Figuration as Participation. Notes on Álvaro Siza's Architecture as Representation

ílvaro Siza Vieira Human Figure Anthropomorphic Architecture Zoomorphic Architecture Sculpture and Architecture Architectural Bestiary Architecture as Representation


September 4, 2018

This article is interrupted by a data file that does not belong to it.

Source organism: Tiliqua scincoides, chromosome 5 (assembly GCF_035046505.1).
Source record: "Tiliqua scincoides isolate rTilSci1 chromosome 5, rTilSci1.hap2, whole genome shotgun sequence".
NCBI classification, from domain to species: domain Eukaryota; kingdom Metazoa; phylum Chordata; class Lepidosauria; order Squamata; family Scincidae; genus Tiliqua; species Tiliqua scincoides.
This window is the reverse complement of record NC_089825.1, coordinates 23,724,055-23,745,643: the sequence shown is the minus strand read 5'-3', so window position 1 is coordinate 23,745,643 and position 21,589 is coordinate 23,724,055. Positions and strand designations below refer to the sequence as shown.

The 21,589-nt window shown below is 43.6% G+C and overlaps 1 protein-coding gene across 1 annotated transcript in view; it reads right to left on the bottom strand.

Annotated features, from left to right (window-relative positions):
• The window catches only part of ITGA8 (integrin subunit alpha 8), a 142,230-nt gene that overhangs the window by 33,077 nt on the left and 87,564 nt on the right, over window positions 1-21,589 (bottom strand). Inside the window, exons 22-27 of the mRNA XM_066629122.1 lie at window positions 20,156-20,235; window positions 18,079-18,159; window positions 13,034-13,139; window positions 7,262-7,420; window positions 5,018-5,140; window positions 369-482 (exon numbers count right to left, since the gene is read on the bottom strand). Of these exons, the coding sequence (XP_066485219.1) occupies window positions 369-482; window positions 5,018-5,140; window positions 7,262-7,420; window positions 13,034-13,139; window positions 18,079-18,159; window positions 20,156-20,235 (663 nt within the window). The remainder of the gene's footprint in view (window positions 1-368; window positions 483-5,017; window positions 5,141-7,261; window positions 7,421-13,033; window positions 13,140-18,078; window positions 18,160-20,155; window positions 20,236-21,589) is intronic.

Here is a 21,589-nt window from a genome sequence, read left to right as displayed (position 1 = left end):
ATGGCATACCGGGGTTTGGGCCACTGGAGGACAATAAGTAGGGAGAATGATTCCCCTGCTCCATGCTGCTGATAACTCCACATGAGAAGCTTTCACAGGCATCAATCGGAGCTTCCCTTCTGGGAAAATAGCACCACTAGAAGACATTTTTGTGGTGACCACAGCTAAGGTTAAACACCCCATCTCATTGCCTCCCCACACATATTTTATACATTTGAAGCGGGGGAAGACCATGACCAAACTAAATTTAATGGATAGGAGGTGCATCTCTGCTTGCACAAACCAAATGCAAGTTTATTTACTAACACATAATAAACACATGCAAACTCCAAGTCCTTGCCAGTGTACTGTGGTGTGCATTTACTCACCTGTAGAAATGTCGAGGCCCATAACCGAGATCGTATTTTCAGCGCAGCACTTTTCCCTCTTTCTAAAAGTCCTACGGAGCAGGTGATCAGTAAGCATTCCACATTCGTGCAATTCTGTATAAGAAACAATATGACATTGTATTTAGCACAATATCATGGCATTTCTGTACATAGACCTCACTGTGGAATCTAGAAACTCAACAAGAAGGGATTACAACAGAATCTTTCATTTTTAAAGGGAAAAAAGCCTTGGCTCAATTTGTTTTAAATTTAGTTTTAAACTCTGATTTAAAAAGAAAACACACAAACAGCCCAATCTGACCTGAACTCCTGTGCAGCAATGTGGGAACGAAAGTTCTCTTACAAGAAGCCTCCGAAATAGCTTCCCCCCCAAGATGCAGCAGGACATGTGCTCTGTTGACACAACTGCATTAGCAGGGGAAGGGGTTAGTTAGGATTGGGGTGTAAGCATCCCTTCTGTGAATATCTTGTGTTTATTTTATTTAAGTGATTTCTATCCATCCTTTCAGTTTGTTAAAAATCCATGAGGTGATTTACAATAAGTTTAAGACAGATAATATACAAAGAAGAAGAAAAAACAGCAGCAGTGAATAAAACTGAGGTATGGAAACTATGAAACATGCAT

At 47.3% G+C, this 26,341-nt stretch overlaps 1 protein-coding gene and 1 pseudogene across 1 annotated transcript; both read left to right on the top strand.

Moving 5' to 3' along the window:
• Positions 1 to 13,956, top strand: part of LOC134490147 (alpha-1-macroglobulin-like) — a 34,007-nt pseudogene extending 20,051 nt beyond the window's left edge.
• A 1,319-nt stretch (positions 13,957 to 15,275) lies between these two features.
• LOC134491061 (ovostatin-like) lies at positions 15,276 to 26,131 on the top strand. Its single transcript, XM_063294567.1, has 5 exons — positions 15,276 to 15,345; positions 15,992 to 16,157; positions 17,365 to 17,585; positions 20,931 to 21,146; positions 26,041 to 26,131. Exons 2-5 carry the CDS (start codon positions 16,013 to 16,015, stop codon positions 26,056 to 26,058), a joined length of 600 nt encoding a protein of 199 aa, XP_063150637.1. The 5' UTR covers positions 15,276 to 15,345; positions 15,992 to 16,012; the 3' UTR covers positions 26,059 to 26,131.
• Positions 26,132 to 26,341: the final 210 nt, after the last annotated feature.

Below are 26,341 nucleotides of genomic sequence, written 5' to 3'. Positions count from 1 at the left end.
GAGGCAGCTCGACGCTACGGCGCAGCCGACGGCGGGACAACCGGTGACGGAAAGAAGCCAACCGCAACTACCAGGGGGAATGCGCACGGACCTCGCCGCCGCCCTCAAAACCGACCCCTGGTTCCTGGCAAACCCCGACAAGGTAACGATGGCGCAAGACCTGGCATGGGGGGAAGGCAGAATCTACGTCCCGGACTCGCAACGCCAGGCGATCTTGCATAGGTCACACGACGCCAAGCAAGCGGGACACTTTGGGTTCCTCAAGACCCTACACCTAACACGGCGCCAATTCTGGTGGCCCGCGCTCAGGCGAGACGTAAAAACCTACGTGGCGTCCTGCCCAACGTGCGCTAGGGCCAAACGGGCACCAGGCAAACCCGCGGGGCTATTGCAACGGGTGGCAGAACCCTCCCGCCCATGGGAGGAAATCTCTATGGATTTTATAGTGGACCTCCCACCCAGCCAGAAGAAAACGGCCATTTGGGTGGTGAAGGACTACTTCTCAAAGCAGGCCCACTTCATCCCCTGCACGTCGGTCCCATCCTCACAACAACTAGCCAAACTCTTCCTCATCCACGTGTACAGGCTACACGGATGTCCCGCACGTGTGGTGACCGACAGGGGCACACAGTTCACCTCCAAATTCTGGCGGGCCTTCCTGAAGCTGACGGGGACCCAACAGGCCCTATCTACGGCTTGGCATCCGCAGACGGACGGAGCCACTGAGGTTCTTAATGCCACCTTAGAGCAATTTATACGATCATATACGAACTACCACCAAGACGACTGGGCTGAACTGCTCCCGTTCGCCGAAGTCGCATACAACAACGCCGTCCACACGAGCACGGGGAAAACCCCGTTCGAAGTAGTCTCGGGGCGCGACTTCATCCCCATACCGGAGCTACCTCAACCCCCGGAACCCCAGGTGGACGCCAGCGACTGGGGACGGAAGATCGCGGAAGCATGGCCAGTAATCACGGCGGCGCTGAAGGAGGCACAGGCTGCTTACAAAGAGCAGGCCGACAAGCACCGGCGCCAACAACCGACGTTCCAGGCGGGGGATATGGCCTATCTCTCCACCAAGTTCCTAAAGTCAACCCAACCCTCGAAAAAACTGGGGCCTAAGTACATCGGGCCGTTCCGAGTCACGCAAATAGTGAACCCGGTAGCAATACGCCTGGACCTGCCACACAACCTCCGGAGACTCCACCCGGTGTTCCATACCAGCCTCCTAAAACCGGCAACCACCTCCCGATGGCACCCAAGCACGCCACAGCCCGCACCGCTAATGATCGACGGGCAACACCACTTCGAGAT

Although in the wake of the Modern Movement tradition, Álvaro Siza Vieira's architectural research moves along the thin red line between abstraction and representation. The apparent arbitrariness of some of his compositions, widely analyzed in typological and social key, is primarily an expression of his attention to the moving subject that never translates into illusory devices. Yet, in the last two decades of the 20th century, anthropomorphic and zoomorphic presences began to haunt his architectures, addressing to new meanings. The keys to understanding this phase of Siza's creative trajectory reside in his hypertrophic graphic activity, in his production as a designer and, most of all, as a sculptor. On one hand, his sketches reveal the tension and negotiation between architecture body and human body, which to some extent constitute the extremes of his formal investigation. On the other hand, his objects and sculptures result as intermediate moments of experimentation and clarification by responding the ergonomic demands through the semantic economy of objet trouvée. Through them, Siza's architectural anthropomorphism can be interpreted as a moment of transition towards an architecture parlant, which relies on the connotative participation of people to put in scene no longer figures or characters but interactions and feelings: the opportunity of a meeting.

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